NEW DELHI: He has been the finest ambassador for India in the traditional form of the game and Rahul Dravid, after calling time on his cricket career, remained true to his first love -- Test cricket.
"It was (emotional) in some ways. It's when you give up Test cricket, that's when you feel emotional," Dravid said when asked whether he felt emotional turning up for Rajasthan Royals against Mumbai Indians in the last match of his professional career.
"It was a privilege to lead such a bunch. The franchise has gone through a lots of ups and downs. It has been the same group and there was great working environment," Dravid, who captained Rajasthan Royals to the final of Champions League T20, said.
As he has done on many occasions, Dravid did mention that the spot-fixing scandal involving India international S Sreesanth was "very disappointing".
"It wasn't an ideal thing to have happened. I don't want to comment specifically but those were extremely challenging times," Dravid told in an interview to a TV channel.
Dravid felt that the spot-fixing incident is a lesson for the cricket establishment that one needs to be "vigilant".
"Look, people who want to corrupt the game are not going to go away. It's a lot about the choices that an individual makes. We have to be vigilant."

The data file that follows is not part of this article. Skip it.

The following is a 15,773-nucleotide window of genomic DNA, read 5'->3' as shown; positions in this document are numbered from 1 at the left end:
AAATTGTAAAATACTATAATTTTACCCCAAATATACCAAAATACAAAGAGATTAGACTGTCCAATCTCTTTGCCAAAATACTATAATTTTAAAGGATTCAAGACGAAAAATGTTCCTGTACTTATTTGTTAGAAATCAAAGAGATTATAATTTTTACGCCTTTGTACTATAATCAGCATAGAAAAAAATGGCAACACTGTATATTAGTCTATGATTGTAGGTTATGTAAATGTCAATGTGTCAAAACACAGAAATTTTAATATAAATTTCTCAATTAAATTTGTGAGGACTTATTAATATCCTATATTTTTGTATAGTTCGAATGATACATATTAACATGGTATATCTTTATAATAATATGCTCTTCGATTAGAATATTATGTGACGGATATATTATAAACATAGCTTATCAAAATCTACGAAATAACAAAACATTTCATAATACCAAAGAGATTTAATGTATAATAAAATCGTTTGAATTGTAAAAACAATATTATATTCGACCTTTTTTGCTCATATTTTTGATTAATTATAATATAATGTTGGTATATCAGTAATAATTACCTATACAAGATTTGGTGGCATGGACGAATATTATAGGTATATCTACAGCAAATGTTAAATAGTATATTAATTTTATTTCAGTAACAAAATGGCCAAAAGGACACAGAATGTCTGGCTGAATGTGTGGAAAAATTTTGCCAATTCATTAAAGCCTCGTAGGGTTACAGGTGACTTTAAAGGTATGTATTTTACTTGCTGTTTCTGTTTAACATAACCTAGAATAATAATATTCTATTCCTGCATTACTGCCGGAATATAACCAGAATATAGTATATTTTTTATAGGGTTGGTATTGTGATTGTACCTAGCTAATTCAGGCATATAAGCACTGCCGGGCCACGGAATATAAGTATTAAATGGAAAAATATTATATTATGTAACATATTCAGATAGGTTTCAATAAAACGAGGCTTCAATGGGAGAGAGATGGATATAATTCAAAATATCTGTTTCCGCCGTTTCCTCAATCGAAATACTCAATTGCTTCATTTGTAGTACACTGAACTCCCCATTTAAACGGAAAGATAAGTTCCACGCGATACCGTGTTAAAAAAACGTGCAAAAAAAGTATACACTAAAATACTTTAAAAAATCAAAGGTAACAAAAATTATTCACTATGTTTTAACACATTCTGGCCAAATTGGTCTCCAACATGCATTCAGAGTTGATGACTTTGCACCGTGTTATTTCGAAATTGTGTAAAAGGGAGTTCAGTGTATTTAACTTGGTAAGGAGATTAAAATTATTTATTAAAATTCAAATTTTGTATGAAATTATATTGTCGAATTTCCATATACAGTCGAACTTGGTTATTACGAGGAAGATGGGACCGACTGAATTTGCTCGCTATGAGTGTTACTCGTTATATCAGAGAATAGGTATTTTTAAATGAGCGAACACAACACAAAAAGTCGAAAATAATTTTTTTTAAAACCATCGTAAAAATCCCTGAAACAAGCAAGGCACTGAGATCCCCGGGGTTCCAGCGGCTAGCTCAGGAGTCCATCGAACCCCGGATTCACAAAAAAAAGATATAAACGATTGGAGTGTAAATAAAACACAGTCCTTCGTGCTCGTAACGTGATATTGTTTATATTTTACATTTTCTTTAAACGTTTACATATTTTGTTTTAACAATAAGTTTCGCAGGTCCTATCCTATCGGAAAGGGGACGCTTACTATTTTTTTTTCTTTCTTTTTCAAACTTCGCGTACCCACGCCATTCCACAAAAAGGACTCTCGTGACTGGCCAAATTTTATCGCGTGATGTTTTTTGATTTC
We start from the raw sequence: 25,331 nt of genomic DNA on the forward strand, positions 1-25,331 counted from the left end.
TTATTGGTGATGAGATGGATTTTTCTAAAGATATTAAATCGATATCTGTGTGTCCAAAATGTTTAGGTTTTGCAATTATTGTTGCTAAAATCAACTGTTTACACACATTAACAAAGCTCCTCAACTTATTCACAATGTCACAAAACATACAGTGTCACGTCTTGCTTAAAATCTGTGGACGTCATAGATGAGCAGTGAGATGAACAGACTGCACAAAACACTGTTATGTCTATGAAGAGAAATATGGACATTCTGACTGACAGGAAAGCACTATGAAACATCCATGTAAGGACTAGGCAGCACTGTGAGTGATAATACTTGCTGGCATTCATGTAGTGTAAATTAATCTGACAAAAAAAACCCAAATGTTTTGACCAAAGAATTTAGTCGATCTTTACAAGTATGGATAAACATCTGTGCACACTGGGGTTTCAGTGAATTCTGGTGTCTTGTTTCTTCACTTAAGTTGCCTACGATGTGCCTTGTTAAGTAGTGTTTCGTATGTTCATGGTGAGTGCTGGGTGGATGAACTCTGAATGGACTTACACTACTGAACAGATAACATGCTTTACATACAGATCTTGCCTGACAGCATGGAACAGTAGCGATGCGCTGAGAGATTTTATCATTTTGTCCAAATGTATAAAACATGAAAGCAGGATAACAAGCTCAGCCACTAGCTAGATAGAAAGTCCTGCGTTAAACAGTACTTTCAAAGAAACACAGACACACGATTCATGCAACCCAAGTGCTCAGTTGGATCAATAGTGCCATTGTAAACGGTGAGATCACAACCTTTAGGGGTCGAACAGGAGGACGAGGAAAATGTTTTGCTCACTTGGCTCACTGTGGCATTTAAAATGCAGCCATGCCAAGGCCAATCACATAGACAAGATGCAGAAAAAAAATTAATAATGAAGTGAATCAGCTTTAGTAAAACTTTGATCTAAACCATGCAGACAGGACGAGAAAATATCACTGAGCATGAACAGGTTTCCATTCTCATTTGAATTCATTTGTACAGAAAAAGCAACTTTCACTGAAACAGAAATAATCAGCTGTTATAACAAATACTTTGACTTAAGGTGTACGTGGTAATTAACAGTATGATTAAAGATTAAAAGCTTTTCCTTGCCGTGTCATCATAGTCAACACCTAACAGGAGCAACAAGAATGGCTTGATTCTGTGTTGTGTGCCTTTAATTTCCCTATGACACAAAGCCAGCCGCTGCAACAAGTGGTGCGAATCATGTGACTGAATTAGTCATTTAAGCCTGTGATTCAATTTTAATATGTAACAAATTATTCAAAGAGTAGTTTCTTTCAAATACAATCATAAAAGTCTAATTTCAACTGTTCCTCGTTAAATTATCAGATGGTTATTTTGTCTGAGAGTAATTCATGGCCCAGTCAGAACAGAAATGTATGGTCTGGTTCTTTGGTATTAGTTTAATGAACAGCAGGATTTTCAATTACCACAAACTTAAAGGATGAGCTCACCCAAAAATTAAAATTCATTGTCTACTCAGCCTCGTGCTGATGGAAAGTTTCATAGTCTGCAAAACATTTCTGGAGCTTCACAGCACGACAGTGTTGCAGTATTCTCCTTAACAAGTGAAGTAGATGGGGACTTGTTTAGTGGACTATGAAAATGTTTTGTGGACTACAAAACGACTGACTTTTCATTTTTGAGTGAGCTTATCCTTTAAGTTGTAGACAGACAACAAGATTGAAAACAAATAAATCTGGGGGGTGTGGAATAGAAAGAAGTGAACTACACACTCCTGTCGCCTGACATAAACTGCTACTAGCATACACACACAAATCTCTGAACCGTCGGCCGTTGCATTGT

Dravid gave a logical answer as to why he came in at No 8 during the final last night.
"Chasing a target with an asking rate of 11 per over is certainly not my strength at 40 plus," he laughed.
"It has been a memorable journey with the Royals. It started three years back and last two years, I have been a captain. The whole campaign has been excellent. And on Sunday night I got a lovely reception from the Delhi crowd."
He was all praise for veteran Praveen Tambe who grabbed 12 scalps in the tournament to emerge as highest wicket-taker.
"While we play international cricket, we must never forget that we have the Praveens of the world playing for along with us in the club matches. It's a heart warming story of Praveen's skill, fortitude and attitude."
The best part about retirement according to Dravid "is not having to practise anymore".
"I will get to spend more time with my family. I haven't planned about my second innings. Right now however, I need a holiday."